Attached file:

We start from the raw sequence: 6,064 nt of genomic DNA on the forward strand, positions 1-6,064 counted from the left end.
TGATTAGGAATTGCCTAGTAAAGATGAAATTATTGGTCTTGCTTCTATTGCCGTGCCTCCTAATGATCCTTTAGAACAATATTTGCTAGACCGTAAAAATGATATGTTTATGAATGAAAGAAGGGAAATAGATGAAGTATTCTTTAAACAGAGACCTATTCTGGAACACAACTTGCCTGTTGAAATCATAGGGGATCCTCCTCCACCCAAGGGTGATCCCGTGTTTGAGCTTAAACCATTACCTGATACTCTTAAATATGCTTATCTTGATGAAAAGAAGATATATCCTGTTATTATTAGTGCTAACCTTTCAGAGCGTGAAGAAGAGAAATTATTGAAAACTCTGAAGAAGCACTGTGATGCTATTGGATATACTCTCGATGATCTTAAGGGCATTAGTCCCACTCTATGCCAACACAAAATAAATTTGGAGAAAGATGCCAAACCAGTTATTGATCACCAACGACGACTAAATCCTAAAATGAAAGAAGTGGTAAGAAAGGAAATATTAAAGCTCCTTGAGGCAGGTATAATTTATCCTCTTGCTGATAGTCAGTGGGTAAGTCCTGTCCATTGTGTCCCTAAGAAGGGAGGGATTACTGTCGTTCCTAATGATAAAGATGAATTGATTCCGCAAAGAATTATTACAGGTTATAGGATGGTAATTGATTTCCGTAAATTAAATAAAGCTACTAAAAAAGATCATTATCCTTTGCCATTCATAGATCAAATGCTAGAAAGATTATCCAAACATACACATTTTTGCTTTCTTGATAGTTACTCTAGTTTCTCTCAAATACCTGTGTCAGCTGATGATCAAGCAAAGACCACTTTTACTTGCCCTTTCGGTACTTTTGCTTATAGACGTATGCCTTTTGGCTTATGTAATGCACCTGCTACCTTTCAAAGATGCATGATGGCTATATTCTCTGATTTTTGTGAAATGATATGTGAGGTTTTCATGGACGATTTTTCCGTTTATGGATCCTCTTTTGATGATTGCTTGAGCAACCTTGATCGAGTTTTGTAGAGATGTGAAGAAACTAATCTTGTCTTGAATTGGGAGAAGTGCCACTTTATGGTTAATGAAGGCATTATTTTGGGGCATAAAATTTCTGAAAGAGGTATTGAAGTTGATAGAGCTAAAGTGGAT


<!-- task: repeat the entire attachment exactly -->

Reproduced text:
We start from the raw sequence: 6,064 nt of genomic DNA on the forward strand, positions 1-6,064 counted from the left end.
TGATTAGGAATTGCCTAGTAAAGATGAAATTATTGGTCTTGCTTCTATTGCCGTGCCTCCTAATGATCCTTTAGAACAATATTTGCTAGACCGTAAAAATGATATGTTTATGAATGAAAGAAGGGAAATAGATGAAGTATTCTTTAAACAGAGACCTATTCTGGAACACAACTTGCCTGTTGAAATCATAGGGGATCCTCCTCCACCCAAGGGTGATCCCGTGTTTGAGCTTAAACCATTACCTGATACTCTTAAATATGCTTATCTTGATGAAAAGAAGATATATCCTGTTATTATTAGTGCTAACCTTTCAGAGCGTGAAGAAGAGAAATTATTGAAAACTCTGAAGAAGCACTGTGATGCTATTGGATATACTCTCGATGATCTTAAGGGCATTAGTCCCACTCTATGCCAACACAAAATAAATTTGGAGAAAGATGCCAAACCAGTTATTGATCACCAACGACGACTAAATCCTAAAATGAAAGAAGTGGTAAGAAAGGAAATATTAAAGCTCCTTGAGGCAGGTATAATTTATCCTCTTGCTGATAGTCAGTGGGTAAGTCCTGTCCATTGTGTCCCTAAGAAGGGAGGGATTACTGTCGTTCCTAATGATAAAGATGAATTGATTCCGCAAAGAATTATTACAGGTTATAGGATGGTAATTGATTTCCGTAAATTAAATAAAGCTACTAAAAAAGATCATTATCCTTTGCCATTCATAGATCAAATGCTAGAAAGATTATCCAAACATACACATTTTTGCTTTCTTGATAGTTACTCTAGTTTCTCTCAAATACCTGTGTCAGCTGATGATCAAGCAAAGACCACTTTTACTTGCCCTTTCGGTACTTTTGCTTATAGACGTATGCCTTTTGGCTTATGTAATGCACCTGCTACCTTTCAAAGATGCATGATGGCTATATTCTCTGATTTTTGTGAAATGATATGTGAGGTTTTCATGGACGATTTTTCCGTTTATGGATCCTCTTTTGATGATTGCTTGAGCAACCTTGATCGAGTTTTGTAGAGATGTGAAGAAACTAATCTTGTCTTGAATTGGGAGAAGTGCCACTTTATGGTTAATGAAGGCATTATTTTGGGGCATAAAATTTCTGAAAGAGGTATTGAAGTTGATAGAGCTAAAGTGGAT